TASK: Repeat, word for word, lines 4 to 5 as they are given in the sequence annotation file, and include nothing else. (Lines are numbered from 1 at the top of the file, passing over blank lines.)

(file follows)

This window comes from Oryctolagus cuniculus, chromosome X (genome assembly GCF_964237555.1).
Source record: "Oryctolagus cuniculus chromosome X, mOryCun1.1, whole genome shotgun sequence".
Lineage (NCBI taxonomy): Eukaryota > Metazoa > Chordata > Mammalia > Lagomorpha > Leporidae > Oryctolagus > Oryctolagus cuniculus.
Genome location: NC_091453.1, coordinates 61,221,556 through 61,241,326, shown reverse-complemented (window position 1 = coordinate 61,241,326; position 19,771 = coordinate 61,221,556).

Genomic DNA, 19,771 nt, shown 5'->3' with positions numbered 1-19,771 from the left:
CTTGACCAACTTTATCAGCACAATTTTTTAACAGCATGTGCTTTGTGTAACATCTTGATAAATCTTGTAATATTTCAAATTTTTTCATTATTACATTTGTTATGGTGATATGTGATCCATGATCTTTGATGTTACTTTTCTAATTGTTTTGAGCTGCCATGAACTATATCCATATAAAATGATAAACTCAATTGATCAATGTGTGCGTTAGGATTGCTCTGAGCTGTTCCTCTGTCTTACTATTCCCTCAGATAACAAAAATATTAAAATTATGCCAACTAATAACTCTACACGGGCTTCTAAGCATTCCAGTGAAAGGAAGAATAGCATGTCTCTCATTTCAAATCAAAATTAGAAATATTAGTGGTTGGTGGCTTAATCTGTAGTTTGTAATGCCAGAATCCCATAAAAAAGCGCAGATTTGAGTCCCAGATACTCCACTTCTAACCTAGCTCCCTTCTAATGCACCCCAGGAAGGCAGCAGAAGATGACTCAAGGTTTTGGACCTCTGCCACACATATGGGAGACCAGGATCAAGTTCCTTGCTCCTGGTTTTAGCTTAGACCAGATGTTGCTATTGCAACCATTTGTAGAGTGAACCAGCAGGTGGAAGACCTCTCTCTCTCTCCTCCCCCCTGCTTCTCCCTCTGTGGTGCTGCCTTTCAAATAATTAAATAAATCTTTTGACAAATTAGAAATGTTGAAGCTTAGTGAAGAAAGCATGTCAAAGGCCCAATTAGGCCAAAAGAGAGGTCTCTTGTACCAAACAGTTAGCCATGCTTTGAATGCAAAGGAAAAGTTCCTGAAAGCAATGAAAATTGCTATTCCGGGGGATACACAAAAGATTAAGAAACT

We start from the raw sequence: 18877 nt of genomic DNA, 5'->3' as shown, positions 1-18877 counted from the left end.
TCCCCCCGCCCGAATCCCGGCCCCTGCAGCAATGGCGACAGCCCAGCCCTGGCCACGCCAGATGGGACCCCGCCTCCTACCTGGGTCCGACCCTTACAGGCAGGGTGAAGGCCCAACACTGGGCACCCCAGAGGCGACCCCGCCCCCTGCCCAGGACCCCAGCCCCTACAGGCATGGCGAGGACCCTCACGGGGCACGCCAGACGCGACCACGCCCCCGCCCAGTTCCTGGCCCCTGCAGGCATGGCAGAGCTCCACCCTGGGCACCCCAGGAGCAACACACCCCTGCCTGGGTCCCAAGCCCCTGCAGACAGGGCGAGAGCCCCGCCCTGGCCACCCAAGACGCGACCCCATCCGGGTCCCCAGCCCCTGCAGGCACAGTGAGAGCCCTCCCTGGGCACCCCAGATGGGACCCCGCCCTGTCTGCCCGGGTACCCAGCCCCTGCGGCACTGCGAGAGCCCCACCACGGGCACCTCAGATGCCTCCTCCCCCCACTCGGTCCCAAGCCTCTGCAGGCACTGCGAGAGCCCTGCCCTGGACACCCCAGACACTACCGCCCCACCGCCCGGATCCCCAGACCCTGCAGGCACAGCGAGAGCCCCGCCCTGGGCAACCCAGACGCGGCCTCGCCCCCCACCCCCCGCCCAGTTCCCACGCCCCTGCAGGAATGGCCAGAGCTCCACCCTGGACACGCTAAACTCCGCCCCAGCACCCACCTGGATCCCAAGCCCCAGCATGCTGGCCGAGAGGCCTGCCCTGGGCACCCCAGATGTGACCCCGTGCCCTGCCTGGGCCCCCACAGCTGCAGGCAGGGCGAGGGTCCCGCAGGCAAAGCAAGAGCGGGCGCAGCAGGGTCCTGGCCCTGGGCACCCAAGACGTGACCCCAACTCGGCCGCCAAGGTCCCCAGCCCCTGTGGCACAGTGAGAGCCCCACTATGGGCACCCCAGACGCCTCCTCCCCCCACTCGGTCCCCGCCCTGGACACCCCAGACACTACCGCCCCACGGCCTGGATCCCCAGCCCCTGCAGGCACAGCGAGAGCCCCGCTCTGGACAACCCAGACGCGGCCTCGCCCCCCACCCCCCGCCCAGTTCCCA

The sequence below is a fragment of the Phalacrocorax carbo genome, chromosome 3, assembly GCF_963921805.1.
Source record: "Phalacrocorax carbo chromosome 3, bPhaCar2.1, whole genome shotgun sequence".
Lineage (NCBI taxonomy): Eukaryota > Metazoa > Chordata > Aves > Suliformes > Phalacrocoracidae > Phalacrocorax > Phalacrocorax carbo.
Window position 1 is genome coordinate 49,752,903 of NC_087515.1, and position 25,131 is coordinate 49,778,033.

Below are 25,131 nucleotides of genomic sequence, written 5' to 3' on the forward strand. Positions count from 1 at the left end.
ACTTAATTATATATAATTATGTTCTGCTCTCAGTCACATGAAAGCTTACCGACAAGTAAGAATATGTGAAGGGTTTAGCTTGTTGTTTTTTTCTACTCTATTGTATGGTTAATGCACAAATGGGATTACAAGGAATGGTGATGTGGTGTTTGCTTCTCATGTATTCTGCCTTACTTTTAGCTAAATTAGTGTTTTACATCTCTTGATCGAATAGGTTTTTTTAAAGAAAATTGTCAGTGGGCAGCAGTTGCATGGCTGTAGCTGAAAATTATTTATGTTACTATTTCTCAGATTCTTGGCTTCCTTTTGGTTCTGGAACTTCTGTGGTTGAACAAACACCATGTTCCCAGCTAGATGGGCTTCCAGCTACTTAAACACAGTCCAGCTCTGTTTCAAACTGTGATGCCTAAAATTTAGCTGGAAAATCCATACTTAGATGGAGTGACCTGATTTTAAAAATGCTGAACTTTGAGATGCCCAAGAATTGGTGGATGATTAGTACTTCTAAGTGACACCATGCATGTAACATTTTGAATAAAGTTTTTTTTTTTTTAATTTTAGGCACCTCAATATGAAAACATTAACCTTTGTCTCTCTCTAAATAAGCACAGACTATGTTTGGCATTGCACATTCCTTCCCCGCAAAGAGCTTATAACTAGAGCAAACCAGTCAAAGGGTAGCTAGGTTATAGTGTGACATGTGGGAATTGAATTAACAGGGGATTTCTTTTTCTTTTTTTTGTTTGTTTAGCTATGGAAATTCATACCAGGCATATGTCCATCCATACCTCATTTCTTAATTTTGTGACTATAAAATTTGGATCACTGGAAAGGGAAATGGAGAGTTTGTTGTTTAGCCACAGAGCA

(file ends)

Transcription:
Genome location: NC_091453.1, coordinates 61,221,556 through 61,241,326, shown reverse-complemented (window position 1 = coordinate 61,241,326; position 19,771 = coordinate 61,221,556).

Genomic DNA, 19,771 nt, shown 5'->3' with positions numbered 1-19,771 from the left: